Use magic tools Report

Rank: 6Rank: 6

Post time 2015-3-14 21:16:23 |Display all floors
middleway Post time: 2015-3-14 18:42
Very interesting sfphoto, yes everyones responses have been most eye opening, i'm still undecided ho ...

Sun Yat Sen had a premonition that his new Republic would be sabotaged when he made the following statement:

To the Friends of China in the United States of America:

We understand too well that there are certain men of power – not to include for the present certain nations – who would view with a greater or lesser satisfaction an internal rupture in the new republic. They would welcome as a move toward the accomplishment of their own ends and designs a civil war between the provinces of the north and the south; just as, fifty years ago, there was applause in secret (in certain quarters) over the terrible civil strife in the United States.

Americans of today who were alive in those dark days of the great republic will remember the feelings in the hearts of the people – the bitter and painful thoughts that arose from the knowledge that foreigners were hoping and praying for the destruction of the American Union.

Had the war been successful from the South's standpoint, and had two separate republics been established, is it not likely that perhaps half a dozen or more weak nations would have eventually been established? I believe that such would have been the result; and I further believe that with the one great nation divided politically and commercially outsiders would have stepped in sooner or later and made of America their own. I do not believe that I am stating this too forcibly. If so I have not read history nor studied men and nations intelligently.

And I feel that we have just such enemies abroad as the American republic had; and that at certain capitals the most welcome announcement that could be made would be that of a rebellion in China against the constituted authorities [against the new Republic].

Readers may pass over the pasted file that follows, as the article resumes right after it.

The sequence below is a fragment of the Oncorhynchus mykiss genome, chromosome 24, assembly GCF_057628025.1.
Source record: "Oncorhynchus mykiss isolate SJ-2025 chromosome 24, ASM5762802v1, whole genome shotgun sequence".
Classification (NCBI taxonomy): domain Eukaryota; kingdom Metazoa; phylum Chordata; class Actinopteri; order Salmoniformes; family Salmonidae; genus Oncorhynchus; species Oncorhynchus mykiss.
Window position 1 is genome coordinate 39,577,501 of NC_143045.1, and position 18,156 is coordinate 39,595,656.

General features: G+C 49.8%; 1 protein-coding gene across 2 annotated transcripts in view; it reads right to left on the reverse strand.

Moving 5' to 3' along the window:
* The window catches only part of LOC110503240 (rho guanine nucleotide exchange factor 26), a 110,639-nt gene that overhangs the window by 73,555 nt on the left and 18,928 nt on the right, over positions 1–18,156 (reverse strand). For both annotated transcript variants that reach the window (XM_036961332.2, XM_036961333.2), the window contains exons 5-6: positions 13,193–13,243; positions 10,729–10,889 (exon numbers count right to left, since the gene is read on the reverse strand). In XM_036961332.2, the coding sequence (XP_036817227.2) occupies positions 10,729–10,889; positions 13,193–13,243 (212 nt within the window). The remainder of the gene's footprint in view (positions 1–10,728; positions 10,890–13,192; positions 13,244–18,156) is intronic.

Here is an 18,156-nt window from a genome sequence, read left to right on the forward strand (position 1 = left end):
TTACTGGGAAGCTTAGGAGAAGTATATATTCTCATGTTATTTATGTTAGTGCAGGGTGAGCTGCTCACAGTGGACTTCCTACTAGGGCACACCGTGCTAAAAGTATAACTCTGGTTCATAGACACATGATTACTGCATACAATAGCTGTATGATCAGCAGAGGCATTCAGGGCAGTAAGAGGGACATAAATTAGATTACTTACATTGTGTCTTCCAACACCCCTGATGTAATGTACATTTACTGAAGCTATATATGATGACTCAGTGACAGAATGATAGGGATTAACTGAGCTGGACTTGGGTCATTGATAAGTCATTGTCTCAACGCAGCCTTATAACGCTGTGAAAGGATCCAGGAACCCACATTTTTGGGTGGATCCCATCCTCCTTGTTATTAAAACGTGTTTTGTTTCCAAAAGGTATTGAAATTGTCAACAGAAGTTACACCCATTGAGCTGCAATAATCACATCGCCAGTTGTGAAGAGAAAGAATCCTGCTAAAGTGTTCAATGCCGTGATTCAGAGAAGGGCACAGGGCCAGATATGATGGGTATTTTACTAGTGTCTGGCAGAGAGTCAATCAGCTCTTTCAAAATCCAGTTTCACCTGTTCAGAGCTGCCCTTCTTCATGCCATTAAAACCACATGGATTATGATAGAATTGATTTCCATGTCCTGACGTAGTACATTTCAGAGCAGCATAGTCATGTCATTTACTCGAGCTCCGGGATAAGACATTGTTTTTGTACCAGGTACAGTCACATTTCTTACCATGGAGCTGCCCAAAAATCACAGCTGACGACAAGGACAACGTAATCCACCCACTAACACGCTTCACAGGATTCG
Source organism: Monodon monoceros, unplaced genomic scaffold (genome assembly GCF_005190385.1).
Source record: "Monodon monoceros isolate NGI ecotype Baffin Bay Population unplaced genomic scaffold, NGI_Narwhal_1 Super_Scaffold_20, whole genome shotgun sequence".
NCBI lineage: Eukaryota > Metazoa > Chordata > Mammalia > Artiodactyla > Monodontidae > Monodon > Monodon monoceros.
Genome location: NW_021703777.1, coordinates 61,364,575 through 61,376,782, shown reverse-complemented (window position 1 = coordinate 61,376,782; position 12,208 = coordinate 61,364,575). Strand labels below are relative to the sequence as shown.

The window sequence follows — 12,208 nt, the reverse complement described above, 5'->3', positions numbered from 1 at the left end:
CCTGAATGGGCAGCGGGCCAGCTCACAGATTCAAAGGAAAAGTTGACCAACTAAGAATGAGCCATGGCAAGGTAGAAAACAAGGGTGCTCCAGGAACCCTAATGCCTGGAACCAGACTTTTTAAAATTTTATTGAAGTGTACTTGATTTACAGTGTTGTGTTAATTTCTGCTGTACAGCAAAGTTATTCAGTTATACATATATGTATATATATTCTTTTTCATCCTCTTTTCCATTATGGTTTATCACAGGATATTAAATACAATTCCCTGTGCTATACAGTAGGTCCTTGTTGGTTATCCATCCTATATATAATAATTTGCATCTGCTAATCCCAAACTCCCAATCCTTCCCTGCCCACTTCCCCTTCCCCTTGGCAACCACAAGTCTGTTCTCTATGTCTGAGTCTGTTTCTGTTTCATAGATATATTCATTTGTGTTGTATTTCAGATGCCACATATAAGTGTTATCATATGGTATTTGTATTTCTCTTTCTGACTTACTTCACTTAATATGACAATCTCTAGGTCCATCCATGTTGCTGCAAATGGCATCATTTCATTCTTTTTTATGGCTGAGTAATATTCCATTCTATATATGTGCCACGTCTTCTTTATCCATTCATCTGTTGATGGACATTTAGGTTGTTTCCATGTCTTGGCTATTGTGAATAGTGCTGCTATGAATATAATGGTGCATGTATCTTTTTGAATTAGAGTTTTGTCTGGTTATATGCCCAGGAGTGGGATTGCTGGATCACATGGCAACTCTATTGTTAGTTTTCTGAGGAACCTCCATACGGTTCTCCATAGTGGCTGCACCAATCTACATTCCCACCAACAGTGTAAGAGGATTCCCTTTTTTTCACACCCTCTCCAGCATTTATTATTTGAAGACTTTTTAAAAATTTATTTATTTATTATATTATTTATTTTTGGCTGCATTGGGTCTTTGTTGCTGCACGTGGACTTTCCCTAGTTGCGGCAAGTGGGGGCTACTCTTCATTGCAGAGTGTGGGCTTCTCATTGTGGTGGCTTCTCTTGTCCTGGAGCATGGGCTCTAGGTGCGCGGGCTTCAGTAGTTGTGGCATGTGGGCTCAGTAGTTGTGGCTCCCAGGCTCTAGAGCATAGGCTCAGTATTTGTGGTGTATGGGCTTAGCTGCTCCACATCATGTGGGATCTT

This is a hard statement to make; but I believe in speaking the truth so that all the world may know and recognize it.
Sun Yat Sen (1912)


Even though Sun Yat Sen was a Christian Social Democrat who believed in the American ideals of freedom and democracy, the Western Powers at the time had malevolent designs on the new Republic of China for the threat it posed to their mercantile interests especially in regards to the highly lucrative Opium trade. That's why Sun turned to the Soviet Union for political and financial support before he died in 1925. His successor, Chiang Kai-shek, distrusting the Communists, then purged the KMT of Communists before launching his Northern Expedition to defeat the warlords and unite the country under his leadership.

After the failed experiment in multi-party democracy, China moved to the right with Chiang Kai-shek turning into a fascist dictator. At the about the same time, another party from the left came into being: the Communists under Mao Zedong.

When the moderate center could no longer hold, then extremist politics took over.

Use magic tools Report

Rank: 8Rank: 8

Post time 2015-3-14 21:44:26 |Display all floors
sfphoto Post time: 2015-3-14 21:16
Sun Yat Sen had a premonition that his new Republic would be sabotaged when he made the following  ...

In a non democracy, when the government don't follow the constitution, no body can successfully challenge the government.



That is the single biggest argument in favour  of a democracy.



I've made my living, Mr. Thompson, in large part as a gambler. Some days I make twenty bets, some days I make none. There are weeks, sometimes months, in fact, when I don't make any bet at all because ...

Use magic tools Report

You can't reply post until you log in Log in | register

BACK TO THE TOP
Contact us:Tel: (86)010-84883548, Email: blog@chinadaily.com.cn
Blog announcement:| We reserve the right, and you authorize us, to use content, including words, photos and videos, which you provide to our blog
platform, for non-profit purposes on China Daily media, comprising newspaper, website, iPad and other social media accounts.